Blue Sea Glass – The Ultimate Find

Ahh, blue sea glass. Called the Sapphire of the sea. An elusive sea glass color, the color everyone wants to find, but few do. One thing I learned when I started working with sea glass is that a lot of the value of sea glass is based on rarity of color as well as how perfectly frosted and smoothed it is. Blue, especially dark cobalt blue, is one of the most coveted blue sea glass colors. It is said that 1 out of 300 pieces found will be cobalt blue sea glass.

This is an amazing piece of cobalt blue sea glass that was waiting for me on the beach. Beautifully smoothed.  How lucky!

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Here is a list of sea glass colors – Extremely Rare to Common –

EXTREMELY RARE sea glass colors: deep yellow, orange, red, black, pink, peach, deep purple

RARE sea glass colors: Aquamarine, pale yellow, cornflower blue, amethyst, lavender, cobalt blue, teal, turquoise

UNCOMMON sea glass colors:  seafoam green, light green, bright lime green, olive green, light blue, golden amber, jade

COMMON sea glass colors: white, brown, kelly green

Where would blue sea glass have come from? Well in the case of cobalt blue think Noxema. Think Phillips Milk of Magnesia and Bromo Seltzer and Vick’s Vapo Rub. Darker blue bottles were also often used by apothecary and chemical companies. Blue was also sometimes used for poison bottles. Blue was also a very popular color for decorative glass items such as perfume bottles, pitches and water glasses and even wine bottles.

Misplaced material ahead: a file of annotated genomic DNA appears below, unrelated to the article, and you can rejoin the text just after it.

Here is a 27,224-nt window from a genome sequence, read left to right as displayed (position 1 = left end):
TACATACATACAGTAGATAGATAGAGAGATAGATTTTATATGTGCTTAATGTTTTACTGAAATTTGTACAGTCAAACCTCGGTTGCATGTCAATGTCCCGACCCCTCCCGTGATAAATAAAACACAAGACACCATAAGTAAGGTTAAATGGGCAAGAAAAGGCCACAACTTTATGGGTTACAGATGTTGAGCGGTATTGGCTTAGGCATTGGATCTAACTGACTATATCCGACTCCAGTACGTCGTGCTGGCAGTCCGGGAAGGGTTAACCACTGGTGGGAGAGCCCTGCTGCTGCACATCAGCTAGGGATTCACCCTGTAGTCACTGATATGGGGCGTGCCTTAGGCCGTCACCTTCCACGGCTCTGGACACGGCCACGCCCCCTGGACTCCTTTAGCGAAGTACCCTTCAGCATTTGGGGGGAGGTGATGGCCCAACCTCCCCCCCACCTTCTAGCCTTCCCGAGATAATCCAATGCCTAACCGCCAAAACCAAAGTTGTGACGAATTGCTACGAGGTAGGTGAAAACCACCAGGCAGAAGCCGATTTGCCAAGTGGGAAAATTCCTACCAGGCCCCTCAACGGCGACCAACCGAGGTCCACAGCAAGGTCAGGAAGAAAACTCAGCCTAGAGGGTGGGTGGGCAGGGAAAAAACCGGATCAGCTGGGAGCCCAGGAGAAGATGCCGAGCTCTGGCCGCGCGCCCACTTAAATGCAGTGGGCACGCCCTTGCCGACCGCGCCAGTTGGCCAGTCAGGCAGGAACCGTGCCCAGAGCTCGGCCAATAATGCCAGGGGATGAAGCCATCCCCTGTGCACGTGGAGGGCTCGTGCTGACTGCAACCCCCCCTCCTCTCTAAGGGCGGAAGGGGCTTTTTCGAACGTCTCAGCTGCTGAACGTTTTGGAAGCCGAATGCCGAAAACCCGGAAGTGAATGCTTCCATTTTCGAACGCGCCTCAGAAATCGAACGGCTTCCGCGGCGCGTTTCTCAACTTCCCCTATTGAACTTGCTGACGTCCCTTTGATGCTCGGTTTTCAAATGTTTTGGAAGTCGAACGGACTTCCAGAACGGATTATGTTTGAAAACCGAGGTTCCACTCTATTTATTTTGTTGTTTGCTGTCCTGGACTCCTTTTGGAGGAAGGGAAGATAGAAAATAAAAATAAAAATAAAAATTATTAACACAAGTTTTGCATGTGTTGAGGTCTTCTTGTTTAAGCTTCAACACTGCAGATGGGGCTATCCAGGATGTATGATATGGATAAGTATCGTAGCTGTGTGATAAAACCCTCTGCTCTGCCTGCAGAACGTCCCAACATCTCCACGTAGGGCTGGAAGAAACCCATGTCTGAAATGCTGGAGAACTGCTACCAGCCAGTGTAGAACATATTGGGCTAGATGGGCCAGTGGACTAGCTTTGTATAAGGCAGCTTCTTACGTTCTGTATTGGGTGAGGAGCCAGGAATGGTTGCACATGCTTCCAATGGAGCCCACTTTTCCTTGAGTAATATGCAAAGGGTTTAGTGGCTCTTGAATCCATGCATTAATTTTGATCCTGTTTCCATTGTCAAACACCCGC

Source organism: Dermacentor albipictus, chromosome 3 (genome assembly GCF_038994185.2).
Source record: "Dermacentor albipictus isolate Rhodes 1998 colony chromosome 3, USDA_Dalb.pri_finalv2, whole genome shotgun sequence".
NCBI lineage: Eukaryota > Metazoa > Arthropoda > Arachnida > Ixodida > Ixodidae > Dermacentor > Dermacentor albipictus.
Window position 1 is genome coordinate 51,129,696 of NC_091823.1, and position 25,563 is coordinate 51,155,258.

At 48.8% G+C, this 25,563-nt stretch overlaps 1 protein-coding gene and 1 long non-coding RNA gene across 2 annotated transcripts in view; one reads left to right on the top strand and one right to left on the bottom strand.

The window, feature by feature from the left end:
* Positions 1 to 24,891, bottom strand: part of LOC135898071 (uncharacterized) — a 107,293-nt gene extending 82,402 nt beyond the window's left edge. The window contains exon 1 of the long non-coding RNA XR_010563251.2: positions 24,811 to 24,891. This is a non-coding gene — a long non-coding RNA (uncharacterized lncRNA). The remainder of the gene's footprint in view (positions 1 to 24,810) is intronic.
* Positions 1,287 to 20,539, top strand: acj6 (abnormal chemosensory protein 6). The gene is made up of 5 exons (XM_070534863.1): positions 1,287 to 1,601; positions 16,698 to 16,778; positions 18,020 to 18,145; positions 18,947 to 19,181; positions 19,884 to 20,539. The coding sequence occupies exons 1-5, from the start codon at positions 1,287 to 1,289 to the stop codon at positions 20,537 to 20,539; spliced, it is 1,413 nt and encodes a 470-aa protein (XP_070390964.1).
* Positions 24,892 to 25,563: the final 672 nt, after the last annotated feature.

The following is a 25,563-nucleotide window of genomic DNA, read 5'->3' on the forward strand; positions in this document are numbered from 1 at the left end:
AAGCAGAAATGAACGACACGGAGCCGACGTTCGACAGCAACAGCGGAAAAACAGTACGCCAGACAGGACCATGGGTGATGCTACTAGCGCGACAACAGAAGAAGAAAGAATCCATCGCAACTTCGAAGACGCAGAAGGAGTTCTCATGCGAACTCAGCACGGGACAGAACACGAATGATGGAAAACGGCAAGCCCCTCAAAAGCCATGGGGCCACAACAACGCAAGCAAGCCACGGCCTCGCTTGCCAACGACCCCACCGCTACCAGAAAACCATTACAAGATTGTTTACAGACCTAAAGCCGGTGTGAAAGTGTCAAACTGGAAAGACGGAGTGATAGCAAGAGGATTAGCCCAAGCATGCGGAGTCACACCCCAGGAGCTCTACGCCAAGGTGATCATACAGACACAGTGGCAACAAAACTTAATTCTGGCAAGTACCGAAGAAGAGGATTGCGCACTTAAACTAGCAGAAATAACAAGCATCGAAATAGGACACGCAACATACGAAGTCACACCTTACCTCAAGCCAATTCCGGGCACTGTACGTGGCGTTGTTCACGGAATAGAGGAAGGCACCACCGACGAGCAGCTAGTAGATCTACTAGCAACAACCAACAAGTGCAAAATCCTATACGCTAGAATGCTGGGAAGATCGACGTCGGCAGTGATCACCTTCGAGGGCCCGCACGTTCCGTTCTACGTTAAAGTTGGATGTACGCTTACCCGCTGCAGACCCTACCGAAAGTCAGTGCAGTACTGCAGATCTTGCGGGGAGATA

Aquamarine is a blue-green color. This blue-green sea glass color ranks rare, like the cobalt blue, but in some areas is easier to find than cobalt. When I think of aquamarine sea glass I think of old glass insulators. I find a lot of aquamarine colored glass in my area, and generally larger thicker pieces, pieces that may have come from old insulators. I also find aquamarine and light blue bottle bottoms, which are very old.

I think that as a sea glass collector cobalt blue is the most difficult color for me to deal with. I LOVE to find blue, but when I do find a lovely piece  it’s very hard for me to make the decision whether I should use it for sea glass jewelry or keep it in my private collection.  It usually stays in my private collection.

Author: Cathy

Hi, my name is Cathy Kelly! When I was introduced to sea glass I didn't know that it would become such a passion for me. Whether it's walking on a beach or wading in a river searching for sea glass and pottery, creating jewelry and crafts, searching out the history of a piece of glass or pottery, or marketing and selling online and at craft fairs, I enjoy every aspect to it's fullest.

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